• Helium discovered on sun: 1859
  • Helium discovered on Earth: 1895

helium White (1976)


If we did not have people that tried to answer, “Why is the ocean blue?””

We would not have the ability to

  • Remotely analyze plant health or
  • Know what the stars are made of.
  • We would now know why we see in the visible spectrum.

Why is the sky blue?

Not a simple answer.

  • Absorptions
  • Refraction

Also, Scattering

Another reason why it is hard to answer simple questions.

The answers tend to be complicated!

Now, we have to understand scattering too.

Apollo 17 Image: Nasa Earth

You have to understand lots of different areas of science, just to answer a “easy” question.

Relfection and Refracton

Before we get to scattering, let’s talk about reflection and refraction

Let’s take a ball. If I throw a ball, when it hits something, it either bounces back or moves through the object.

  • Like dropping a penny into a wishing well.

For light, when light encounters an object, either reflects (bounces back) or refracts (moves through). The forward direction, giving rise to refraction and absorption. The backward direction, causing reflection. How it refracts and reflects is governed by physical laws.

“Reflection and Refraction” (2020)

Small Things

However, when things get small, think atomic scale.

All bets are off.

Under certain conditions when the dimensions of the object are on the order of the wavelength of light (nanometers), the light will be spread in all directions. This is called Scattering.

Reflected or refracted light goes in one direction as determined by the laws of reflection and refraction.

Blue light scatters more than the other colors, because it’s wavelength is ½ the size of red’s wavelength

The Sun appears reddish-yellow because the blue light is scattered away!


Light is lazy. It will take the path that takes the least time (this is actually a law!). Light will travel in a straight line unless there is a change in the material or material’s density.

This is how lenses work. There is a relationship between the angle a light enters a material and the material’s index of refraction.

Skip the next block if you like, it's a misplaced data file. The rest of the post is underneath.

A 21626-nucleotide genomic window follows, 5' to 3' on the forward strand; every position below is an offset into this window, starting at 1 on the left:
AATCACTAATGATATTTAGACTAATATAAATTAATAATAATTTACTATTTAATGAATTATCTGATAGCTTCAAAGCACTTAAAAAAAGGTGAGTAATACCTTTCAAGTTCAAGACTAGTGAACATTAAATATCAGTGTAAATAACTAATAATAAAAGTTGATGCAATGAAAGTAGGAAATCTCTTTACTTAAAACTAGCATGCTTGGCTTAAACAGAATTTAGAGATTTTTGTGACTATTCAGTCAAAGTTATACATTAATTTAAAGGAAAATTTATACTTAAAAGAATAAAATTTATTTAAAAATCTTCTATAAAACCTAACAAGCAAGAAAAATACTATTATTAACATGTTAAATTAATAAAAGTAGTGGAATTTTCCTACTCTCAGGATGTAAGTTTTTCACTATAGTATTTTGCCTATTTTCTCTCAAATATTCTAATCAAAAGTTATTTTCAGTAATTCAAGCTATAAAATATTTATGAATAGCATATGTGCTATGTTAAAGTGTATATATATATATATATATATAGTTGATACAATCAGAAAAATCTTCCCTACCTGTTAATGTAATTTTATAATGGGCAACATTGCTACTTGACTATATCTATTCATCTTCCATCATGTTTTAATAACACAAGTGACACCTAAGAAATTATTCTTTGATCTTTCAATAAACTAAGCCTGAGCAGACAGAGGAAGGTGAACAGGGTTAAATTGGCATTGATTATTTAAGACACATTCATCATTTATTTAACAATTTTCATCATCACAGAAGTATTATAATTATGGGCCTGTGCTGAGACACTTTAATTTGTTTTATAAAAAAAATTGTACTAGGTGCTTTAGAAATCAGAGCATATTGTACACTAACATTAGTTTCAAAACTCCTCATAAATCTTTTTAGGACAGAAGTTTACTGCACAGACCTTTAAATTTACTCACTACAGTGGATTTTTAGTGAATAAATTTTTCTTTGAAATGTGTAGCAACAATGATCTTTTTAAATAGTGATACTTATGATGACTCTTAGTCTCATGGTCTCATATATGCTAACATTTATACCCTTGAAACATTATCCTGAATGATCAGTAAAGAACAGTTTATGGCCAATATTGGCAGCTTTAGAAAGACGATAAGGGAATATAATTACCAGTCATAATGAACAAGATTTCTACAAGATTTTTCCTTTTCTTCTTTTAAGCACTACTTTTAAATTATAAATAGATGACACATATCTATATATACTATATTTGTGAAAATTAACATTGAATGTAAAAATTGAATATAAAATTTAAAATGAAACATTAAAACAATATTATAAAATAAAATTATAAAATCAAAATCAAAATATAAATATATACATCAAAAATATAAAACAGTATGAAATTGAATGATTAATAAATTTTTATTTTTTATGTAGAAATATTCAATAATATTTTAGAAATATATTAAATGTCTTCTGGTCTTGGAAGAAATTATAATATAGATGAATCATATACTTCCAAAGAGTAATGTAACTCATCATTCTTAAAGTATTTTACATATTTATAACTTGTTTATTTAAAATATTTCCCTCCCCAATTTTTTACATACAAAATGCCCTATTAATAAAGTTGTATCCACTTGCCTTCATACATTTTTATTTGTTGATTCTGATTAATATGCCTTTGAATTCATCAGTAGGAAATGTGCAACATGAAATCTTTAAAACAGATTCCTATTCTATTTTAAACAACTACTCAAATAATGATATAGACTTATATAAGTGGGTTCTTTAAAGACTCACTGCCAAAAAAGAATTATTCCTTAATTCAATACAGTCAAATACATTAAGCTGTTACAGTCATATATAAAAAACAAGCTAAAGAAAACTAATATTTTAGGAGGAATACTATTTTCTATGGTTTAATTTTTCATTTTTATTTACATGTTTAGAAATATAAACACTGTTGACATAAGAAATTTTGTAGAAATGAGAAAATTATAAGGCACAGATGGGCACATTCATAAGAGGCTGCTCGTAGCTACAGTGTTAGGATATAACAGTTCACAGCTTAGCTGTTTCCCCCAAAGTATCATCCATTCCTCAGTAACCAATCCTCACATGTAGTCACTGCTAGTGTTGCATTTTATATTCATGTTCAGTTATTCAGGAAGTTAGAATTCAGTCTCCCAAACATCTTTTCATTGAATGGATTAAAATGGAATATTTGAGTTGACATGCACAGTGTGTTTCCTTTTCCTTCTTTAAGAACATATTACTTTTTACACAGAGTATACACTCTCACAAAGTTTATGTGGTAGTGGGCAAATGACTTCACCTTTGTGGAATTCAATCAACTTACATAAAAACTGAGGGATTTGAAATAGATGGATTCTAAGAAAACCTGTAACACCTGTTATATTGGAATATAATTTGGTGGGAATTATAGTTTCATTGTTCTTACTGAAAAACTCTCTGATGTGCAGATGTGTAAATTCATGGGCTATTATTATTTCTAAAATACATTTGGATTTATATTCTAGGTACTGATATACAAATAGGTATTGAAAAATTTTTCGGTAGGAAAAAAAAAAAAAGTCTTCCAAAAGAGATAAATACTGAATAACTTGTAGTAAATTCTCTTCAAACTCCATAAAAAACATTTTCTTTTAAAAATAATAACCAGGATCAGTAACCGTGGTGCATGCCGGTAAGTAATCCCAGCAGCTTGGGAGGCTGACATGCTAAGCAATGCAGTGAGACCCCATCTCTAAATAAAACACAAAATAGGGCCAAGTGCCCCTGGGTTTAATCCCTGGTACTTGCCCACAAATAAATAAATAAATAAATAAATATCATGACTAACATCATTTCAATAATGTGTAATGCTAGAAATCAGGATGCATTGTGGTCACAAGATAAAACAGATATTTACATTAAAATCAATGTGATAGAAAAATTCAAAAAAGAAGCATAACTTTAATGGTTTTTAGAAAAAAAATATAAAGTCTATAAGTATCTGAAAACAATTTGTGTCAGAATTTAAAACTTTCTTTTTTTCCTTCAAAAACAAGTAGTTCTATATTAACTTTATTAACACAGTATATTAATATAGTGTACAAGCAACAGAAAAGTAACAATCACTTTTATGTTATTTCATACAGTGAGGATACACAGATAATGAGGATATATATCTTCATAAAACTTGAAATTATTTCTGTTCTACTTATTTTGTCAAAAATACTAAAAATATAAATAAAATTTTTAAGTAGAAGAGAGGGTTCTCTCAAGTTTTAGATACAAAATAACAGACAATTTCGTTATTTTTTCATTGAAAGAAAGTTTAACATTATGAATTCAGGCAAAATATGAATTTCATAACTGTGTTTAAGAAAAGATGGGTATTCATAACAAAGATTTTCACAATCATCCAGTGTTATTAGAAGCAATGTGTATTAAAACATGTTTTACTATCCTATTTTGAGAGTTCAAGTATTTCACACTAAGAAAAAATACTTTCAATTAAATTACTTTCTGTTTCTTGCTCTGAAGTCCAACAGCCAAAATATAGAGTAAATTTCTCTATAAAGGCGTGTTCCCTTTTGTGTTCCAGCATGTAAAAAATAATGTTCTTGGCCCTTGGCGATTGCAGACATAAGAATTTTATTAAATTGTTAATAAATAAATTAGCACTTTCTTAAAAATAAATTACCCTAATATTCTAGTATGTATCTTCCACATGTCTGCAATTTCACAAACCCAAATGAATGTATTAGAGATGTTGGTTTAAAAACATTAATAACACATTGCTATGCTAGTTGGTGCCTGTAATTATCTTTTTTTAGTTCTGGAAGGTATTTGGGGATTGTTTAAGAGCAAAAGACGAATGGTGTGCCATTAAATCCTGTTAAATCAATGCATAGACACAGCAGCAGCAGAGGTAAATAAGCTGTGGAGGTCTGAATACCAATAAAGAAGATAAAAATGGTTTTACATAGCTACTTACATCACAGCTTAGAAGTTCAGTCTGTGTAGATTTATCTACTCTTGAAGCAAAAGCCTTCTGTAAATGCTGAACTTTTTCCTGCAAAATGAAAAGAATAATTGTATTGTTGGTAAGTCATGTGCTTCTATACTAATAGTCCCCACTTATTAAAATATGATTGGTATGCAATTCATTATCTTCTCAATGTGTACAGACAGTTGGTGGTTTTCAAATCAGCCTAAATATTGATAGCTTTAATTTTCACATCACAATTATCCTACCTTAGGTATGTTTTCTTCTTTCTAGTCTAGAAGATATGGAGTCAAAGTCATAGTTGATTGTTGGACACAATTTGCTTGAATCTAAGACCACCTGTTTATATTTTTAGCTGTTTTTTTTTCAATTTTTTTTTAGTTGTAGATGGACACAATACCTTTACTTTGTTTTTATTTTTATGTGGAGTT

When light enters our atmosphere it will bend. Depending of the wavelength it bends more.

Have you wondered why the sunlight still can be seen after it already sets.


Light goes into the lenses and there is a change in material: air to glass. This can cause the light to bend. You can make lenses:

  • to focus light: think glasses or
  • spread light out

Lense Demo

Lenses are expensive.

Cost of a lens ranges from $10 to $10,000 or more. So playing with lenses tends to be done with only a few shapes by a professional.

Luckily for us, jello makes great lenses for playing with.

We can use cookie cutters to make our lenses in any shape!

From two simple questions

Topics covered.

  • Snell’s law
  • Fermet’s principle
  • Absorption
  • Spectroscopy
  • Discovery of Helium
  • Atoms

Light and energy relationship: \(E = h\nu\)

Thank you

I leave you with one question

How is a rainbow made?

nasa image rainbow

Equipment Needed

  • Jello Jigglers
  • Lasers
  • spectral scope
Britannica, Encyclopaedia. 2023. “Refraction of Light Through a Prism.” Encyclopaedia Britannica. 2023.
Krzysztof Bec, Christian Huck. 2019. “Breakthrough Potential in Near-Infrared Spectroscopy: Spectra Simulation.” Frontiers in Chemistry. 2019.
Load, Inductive. 2013. “EM Spectrum Properties.” Widimedia. 2013.
Mishra, Puneet, Mohd Shahrimie Mohd Asaari, Ana Herrero-Langreo, Santosh Lohumi, Belén Diezma, and Paul Scheunders. 2017. “Close Range Hyperspectral Imaging of Plants: A Review.” Biosystems Engineering 164: 49–67.
“Reflection and Refraction.” 2020. 2020.
White, Jenkins &. 1976. “Fundamentals of Optics,” McGraw-Hill. 1976.